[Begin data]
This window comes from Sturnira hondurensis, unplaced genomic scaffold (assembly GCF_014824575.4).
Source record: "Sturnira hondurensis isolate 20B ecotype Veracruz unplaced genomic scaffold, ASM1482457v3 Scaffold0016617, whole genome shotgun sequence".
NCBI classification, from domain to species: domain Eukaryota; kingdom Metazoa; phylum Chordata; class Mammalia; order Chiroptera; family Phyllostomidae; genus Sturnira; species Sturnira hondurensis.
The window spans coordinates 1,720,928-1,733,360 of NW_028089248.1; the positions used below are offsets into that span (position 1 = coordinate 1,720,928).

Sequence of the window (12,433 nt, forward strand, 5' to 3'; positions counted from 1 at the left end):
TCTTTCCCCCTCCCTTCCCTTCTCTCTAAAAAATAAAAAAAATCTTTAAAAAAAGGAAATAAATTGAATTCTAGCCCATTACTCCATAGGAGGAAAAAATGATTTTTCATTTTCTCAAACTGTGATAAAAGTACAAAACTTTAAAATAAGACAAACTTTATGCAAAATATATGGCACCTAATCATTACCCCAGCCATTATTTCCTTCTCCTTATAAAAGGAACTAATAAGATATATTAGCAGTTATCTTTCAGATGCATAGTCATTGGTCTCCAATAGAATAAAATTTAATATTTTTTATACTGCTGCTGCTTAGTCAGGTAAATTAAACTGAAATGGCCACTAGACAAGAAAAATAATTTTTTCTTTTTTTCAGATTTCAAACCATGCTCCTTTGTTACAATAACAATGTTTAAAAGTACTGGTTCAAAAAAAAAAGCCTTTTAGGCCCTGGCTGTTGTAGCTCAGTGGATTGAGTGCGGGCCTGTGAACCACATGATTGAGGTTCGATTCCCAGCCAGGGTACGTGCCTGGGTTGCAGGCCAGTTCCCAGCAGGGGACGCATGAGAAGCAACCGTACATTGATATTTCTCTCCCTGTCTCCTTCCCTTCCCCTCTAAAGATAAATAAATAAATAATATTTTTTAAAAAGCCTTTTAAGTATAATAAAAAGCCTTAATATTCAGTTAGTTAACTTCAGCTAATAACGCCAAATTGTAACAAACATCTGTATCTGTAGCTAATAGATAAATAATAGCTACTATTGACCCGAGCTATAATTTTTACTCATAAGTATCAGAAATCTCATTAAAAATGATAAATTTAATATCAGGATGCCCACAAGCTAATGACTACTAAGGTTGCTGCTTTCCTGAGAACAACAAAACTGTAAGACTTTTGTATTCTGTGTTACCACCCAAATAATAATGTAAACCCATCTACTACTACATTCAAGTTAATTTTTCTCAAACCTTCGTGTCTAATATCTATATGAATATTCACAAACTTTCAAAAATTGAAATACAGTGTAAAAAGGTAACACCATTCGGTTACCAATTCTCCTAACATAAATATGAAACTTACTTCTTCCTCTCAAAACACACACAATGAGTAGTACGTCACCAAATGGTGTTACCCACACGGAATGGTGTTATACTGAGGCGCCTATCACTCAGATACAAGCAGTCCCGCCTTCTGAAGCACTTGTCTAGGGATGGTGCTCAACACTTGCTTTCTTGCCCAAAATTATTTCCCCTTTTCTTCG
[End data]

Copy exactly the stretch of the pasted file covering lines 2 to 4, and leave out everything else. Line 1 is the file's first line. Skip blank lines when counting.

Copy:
Source record: "Sturnira hondurensis isolate 20B ecotype Veracruz unplaced genomic scaffold, ASM1482457v3 Scaffold0016617, whole genome shotgun sequence".
NCBI classification, from domain to species: domain Eukaryota; kingdom Metazoa; phylum Chordata; class Mammalia; order Chiroptera; family Phyllostomidae; genus Sturnira; species Sturnira hondurensis.
The window spans coordinates 1,720,928-1,733,360 of NW_028089248.1; the positions used below are offsets into that span (position 1 = coordinate 1,720,928).